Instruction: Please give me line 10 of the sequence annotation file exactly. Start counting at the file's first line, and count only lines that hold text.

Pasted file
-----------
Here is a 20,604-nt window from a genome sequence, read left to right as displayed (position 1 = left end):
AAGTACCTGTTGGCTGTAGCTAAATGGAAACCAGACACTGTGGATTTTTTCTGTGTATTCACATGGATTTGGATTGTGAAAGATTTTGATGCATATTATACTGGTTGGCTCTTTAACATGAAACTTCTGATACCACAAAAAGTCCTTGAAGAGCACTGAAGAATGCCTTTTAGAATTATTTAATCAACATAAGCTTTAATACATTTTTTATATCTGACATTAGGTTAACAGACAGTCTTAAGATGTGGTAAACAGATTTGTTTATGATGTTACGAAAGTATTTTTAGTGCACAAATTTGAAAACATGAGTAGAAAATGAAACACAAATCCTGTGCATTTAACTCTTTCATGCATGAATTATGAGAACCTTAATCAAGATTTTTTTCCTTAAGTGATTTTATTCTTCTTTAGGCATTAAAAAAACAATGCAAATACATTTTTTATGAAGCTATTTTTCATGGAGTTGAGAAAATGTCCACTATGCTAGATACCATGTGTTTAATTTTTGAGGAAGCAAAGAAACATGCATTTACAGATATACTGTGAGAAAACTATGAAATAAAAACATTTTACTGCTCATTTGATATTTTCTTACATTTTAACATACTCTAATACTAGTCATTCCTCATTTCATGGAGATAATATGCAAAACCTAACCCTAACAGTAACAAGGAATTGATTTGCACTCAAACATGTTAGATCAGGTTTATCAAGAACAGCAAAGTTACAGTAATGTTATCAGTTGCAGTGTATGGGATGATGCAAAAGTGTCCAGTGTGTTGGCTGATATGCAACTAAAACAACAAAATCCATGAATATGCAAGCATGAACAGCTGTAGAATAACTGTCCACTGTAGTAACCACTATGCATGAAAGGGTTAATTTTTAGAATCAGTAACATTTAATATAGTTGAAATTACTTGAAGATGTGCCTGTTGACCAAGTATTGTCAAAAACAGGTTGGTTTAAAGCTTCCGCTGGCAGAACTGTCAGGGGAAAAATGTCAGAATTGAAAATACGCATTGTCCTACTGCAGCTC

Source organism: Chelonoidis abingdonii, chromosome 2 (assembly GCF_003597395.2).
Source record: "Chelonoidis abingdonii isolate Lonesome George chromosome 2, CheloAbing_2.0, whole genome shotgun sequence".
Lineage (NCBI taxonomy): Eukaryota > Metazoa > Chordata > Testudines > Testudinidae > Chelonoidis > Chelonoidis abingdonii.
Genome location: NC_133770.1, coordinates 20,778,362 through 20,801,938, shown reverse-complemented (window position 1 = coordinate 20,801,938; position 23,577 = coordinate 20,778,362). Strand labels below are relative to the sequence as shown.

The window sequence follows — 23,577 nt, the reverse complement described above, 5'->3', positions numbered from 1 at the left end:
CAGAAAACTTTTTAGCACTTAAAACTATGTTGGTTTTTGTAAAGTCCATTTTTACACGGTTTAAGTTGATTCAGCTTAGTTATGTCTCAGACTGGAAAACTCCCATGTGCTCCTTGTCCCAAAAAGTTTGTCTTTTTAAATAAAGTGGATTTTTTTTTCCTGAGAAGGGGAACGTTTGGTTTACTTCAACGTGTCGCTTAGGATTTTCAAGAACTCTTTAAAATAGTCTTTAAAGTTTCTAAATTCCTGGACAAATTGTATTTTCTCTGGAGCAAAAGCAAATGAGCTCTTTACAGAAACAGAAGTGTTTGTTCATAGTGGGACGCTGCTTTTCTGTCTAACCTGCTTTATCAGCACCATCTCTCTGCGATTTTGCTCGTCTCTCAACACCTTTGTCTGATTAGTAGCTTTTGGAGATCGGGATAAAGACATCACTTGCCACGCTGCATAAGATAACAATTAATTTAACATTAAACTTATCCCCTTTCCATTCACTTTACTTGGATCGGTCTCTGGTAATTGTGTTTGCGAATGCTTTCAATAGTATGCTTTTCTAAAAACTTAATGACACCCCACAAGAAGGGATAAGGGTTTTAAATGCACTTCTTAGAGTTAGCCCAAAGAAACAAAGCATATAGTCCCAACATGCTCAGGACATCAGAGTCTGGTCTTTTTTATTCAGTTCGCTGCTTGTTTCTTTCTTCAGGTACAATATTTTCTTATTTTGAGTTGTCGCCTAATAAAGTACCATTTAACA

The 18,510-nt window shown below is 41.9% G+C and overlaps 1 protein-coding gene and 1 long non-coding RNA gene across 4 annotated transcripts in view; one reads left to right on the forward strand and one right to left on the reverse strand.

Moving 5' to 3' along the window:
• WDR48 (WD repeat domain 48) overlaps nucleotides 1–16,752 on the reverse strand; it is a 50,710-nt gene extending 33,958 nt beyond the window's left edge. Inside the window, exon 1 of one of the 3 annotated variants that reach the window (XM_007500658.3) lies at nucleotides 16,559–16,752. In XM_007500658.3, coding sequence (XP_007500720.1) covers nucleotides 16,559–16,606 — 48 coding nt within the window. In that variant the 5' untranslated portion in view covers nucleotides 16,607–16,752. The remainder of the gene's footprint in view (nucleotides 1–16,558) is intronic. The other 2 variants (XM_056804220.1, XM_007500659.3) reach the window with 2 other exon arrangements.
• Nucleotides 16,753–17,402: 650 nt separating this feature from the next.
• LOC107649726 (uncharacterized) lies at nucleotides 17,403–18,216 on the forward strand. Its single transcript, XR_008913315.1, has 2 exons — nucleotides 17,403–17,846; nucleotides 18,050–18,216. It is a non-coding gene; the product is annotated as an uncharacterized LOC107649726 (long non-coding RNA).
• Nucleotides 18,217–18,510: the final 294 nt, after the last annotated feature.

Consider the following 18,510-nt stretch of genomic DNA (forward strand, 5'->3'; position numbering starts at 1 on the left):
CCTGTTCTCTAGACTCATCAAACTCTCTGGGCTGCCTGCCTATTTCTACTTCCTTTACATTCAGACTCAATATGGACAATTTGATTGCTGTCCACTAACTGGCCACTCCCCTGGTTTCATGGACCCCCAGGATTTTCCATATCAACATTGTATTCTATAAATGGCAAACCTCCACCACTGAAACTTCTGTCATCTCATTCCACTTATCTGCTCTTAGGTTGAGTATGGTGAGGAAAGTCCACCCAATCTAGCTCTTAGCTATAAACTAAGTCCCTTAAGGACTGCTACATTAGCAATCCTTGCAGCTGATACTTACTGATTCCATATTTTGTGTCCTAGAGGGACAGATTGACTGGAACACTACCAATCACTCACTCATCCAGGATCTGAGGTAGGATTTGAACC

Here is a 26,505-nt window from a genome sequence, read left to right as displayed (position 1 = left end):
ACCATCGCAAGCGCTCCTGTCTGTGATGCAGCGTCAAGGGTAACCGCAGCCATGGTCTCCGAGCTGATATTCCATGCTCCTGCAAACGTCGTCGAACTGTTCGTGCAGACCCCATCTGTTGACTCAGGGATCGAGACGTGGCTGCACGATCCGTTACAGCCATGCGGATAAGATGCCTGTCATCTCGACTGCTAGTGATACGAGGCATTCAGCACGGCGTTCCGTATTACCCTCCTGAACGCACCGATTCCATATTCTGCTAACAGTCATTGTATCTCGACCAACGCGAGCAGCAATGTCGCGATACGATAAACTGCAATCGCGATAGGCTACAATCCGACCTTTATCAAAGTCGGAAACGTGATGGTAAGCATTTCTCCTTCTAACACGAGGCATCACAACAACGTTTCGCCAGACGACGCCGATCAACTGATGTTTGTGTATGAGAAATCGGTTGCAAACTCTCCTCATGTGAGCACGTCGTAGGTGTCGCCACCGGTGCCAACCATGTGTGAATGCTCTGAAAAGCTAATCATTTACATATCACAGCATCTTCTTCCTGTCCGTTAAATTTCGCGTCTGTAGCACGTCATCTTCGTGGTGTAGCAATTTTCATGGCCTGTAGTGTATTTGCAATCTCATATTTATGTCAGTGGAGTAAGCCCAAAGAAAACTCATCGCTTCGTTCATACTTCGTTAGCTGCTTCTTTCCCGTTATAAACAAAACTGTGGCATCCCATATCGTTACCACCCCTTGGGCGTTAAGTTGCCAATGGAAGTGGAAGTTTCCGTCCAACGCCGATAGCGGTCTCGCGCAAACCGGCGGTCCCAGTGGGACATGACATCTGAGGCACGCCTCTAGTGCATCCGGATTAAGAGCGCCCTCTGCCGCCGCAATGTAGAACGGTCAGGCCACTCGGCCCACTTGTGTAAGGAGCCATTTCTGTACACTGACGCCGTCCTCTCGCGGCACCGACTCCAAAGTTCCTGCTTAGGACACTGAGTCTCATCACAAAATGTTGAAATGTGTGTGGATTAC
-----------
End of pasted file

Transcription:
Moving 5' to 3' along the window: